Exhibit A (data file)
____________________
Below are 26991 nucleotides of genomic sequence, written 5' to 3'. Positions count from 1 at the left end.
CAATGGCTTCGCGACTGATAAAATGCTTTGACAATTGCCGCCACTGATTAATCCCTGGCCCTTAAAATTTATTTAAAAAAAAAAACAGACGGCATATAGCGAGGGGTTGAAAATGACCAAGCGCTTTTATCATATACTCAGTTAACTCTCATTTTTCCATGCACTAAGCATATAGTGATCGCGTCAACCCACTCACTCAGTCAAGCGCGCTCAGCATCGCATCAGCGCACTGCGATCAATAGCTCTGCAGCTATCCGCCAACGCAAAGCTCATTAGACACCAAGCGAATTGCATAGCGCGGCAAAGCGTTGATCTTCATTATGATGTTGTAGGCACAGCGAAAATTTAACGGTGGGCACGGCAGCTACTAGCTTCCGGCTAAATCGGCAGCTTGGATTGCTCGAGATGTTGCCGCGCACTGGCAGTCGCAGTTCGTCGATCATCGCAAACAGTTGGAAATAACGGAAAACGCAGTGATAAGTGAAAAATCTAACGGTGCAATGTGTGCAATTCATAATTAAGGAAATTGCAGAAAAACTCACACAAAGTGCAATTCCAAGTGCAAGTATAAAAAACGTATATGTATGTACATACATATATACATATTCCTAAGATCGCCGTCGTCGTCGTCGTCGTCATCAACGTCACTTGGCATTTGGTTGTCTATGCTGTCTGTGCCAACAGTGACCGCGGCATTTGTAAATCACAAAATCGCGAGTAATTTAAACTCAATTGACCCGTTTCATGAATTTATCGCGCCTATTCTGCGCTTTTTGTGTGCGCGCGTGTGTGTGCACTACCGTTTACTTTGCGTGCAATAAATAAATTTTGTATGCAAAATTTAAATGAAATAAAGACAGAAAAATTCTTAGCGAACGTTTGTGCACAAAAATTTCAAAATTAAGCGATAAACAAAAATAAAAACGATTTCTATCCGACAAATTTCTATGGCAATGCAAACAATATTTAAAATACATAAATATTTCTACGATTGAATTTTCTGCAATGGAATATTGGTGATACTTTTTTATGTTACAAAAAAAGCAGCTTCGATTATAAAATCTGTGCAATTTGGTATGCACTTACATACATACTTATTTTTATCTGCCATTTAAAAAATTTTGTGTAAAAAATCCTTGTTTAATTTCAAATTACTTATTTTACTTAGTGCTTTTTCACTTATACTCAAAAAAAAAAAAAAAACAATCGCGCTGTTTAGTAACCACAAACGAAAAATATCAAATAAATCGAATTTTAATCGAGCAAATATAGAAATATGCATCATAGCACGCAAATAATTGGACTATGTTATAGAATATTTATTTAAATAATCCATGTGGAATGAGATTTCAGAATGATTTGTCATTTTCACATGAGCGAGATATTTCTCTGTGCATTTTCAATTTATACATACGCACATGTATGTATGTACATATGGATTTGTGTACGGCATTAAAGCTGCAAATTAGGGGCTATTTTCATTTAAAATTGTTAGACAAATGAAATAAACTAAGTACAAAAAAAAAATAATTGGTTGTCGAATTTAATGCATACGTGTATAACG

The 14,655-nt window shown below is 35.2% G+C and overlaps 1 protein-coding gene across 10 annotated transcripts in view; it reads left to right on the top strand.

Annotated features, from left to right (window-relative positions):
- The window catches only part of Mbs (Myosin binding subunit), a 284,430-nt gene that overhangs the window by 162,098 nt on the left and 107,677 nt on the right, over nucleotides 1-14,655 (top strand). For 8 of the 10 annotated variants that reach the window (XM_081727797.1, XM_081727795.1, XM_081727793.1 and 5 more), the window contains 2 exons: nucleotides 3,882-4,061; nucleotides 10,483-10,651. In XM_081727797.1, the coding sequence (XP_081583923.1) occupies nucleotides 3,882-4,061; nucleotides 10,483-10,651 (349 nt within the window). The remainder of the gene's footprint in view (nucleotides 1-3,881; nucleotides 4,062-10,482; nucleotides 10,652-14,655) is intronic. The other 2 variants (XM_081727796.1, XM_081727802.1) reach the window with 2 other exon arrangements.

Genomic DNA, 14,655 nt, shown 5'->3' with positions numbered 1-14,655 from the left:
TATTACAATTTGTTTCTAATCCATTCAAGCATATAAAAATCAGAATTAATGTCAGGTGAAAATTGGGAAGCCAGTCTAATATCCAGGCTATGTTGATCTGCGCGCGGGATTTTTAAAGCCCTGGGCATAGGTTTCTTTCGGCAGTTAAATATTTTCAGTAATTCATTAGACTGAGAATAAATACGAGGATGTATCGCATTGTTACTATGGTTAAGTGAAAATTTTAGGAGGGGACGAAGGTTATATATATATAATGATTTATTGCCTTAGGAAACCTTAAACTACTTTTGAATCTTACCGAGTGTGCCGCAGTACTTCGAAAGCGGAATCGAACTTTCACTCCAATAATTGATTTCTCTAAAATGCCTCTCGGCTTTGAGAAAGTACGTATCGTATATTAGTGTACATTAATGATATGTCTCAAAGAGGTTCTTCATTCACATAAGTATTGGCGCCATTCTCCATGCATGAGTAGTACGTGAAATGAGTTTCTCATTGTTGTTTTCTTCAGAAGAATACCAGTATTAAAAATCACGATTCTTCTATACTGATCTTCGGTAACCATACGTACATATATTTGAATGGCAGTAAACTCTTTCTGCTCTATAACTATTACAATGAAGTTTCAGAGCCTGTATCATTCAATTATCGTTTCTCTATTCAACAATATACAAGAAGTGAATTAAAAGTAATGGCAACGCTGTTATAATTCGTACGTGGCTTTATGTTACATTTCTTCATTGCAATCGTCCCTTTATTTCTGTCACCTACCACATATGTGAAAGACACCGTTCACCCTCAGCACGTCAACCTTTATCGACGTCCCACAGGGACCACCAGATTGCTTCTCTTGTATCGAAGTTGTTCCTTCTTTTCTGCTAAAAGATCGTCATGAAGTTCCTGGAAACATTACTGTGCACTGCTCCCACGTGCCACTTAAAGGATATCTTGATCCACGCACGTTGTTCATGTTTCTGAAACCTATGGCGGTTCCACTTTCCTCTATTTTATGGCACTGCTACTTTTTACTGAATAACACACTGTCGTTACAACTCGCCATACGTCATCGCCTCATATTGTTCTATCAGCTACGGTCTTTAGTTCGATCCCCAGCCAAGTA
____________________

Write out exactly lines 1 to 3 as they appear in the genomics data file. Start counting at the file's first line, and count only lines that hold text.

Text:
Below are 26991 nucleotides of genomic sequence, written 5' to 3'. Positions count from 1 at the left end.
CAATGGCTTCGCGACTGATAAAATGCTTTGACAATTGCCGCCACTGATTAATCCCTGGCCCTTAAAATTTATTTAAAAAAAAAAACAGACGGCATATAGCGAGGGGTTGAAAATGACCAAGCGCTTTTATCATATACTCAGTTAACTCTCATTTTTCCATGCACTAAGCATATAGTGATCGCGTCAACCCACTCACTCAGTCAAGCGCGCTCAGCATCGCATCAGCGCACTGCGATCAATAGCTCTGCAGCTATCCGCCAACGCAAAGCTCATTAGACACCAAGCGAATTGCATAGCGCGGCAAAGCGTTGATCTTCATTATGATGTTGTAGGCACAGCGAAAATTTAACGGTGGGCACGGCAGCTACTAGCTTCCGGCTAAATCGGCAGCTTGGATTGCTCGAGATGTTGCCGCGCACTGGCAGTCGCAGTTCGTCGATCATCGCAAACAGTTGGAAATAACGGAAAACGCAGTGATAAGTGAAAAATCTAACGGTGCAATGTGTGCAATTCATAATTAAGGAAATTGCAGAAAAACTCACACAAAGTGCAATTCCAAGTGCAAGTATAAAAAACGTATATGTATGTACATACATATATACATATTCCTAAGATCGCCGTCGTCGTCGTCGTCGTCATCAACGTCACTTGGCATTTGGTTGTCTATGCTGTCTGTGCCAACAGTGACCGCGGCATTTGTAAATCACAAAATCGCGAGTAATTTAAACTCAATTGACCCGTTTCATGAATTTATCGCGCCTATTCTGCGCTTTTTGTGTGCGCGCGTGTGTGTGCACTACCGTTTACTTTGCGTGCAATAAATAAATTTTGTATGCAAAATTTAAATGAAATAAAGACAGAAAAATTCTTAGCGAACGTTTGTGCACAAAAATTTCAAAATTAAGCGATAAACAAAAATAAAAACGATTTCTATCCGACAAATTTCTATGGCAATGCAAACAATATTTAAAATACATAAATATTTCTACGATTGAATTTTCTGCAATGGAATATTGGTGATACTTTTTTATGTTACAAAAAAAGCAGCTTCGATTATAAAATCTGTGCAATTTGGTATGCACTTACATACATACTTATTTTTATCTGCCATTTAAAAAATTTTGTGTAAAAAATCCTTGTTTAATTTCAAATTACTTATTTTACTTAGTGCTTTTTCACTTATACTCAAAAAAAAAAAAAAAACAATCGCGCTGTTTAGTAACCACAAACGAAAAATATCAAATAAATCGAATTTTAATCGAGCAAATATAGAAATATGCATCATAGCACGCAAATAATTGGACTATGTTATAGAATATTTATTTAAATAATCCATGTGGAATGAGATTTCAGAATGATTTGTCATTTTCACATGAGCGAGATATTTCTCTGTGCATTTTCAATTTATACATACGCACATGTATGTATGTACATATGGATTTGTGTACGGCATTAAAGCTGCAAATTAGGGGCTATTTTCATTTAAAATTGTTAGACAAATGAAATAAACTAAGTACAAAAAAAAAATAATTGGTTGTCGAATTTAATGCATACGTGTATAACG

The 14,655-nt window shown below is 35.2% G+C and overlaps 1 protein-coding gene across 10 annotated transcripts in view; it reads left to right on the top strand.